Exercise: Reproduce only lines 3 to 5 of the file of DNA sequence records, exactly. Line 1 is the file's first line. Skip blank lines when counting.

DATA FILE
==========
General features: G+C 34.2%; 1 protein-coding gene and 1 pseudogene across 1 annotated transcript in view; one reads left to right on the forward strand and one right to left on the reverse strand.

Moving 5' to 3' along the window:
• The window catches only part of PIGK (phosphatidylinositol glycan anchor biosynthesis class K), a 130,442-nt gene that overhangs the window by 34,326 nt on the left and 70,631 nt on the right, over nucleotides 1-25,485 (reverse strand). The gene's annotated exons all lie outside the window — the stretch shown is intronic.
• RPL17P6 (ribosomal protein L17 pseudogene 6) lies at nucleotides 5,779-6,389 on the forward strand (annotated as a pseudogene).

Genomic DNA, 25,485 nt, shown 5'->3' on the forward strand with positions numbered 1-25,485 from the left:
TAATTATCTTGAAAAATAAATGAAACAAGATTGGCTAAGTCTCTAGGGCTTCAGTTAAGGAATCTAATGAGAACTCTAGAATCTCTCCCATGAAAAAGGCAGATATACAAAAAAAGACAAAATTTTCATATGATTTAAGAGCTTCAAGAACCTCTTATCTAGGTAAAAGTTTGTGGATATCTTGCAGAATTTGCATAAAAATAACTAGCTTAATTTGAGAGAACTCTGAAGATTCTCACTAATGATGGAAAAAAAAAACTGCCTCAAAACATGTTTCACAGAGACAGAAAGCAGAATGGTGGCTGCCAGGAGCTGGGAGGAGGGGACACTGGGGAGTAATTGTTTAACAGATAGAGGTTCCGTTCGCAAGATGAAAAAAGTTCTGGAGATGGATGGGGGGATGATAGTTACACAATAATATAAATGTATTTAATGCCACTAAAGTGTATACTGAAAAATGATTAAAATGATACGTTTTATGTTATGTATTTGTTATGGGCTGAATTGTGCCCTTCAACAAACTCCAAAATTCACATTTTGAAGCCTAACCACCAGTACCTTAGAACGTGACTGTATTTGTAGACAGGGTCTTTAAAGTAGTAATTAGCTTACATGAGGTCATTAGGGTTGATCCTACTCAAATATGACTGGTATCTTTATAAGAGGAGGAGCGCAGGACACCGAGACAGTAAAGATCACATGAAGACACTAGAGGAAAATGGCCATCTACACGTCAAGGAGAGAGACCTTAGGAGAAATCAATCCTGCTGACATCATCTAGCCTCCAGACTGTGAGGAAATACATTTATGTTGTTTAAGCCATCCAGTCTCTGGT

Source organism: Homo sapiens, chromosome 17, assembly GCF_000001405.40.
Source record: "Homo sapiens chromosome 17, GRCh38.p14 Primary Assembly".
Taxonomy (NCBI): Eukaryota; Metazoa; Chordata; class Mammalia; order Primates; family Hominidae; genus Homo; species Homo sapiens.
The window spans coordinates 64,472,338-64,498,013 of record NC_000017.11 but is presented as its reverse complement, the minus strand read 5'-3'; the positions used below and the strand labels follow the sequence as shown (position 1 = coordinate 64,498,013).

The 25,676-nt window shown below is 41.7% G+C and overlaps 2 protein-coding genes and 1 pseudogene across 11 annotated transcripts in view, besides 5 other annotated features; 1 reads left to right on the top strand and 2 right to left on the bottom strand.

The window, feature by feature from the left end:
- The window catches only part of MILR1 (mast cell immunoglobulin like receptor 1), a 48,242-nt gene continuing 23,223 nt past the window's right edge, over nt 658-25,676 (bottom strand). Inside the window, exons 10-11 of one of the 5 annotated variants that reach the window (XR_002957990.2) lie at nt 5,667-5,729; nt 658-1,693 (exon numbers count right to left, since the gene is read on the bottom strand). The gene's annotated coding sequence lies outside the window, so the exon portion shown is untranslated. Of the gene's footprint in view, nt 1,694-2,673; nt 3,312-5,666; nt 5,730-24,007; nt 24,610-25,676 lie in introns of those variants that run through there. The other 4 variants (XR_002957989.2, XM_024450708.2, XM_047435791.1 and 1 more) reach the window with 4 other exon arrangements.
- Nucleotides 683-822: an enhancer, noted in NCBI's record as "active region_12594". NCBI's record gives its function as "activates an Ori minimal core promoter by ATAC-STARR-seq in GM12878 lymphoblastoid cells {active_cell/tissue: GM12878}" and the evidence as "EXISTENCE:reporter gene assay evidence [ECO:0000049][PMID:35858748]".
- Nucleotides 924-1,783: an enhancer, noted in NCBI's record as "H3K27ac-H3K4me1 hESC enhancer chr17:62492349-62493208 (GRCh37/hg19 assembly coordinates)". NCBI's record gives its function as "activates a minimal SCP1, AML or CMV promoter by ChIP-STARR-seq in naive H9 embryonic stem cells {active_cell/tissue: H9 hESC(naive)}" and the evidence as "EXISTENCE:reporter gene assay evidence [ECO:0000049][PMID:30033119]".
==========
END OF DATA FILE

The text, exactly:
• The window catches only part of PIGK (phosphatidylinositol glycan anchor biosynthesis class K), a 130,442-nt gene that overhangs the window by 34,326 nt on the left and 70,631 nt on the right, over nucleotides 1-25,485 (reverse strand). The gene's annotated exons all lie outside the window — the stretch shown is intronic.
• RPL17P6 (ribosomal protein L17 pseudogene 6) lies at nucleotides 5,779-6,389 on the forward strand (annotated as a pseudogene).

Genomic DNA, 25,485 nt, shown 5'->3' on the forward strand with positions numbered 1-25,485 from the left: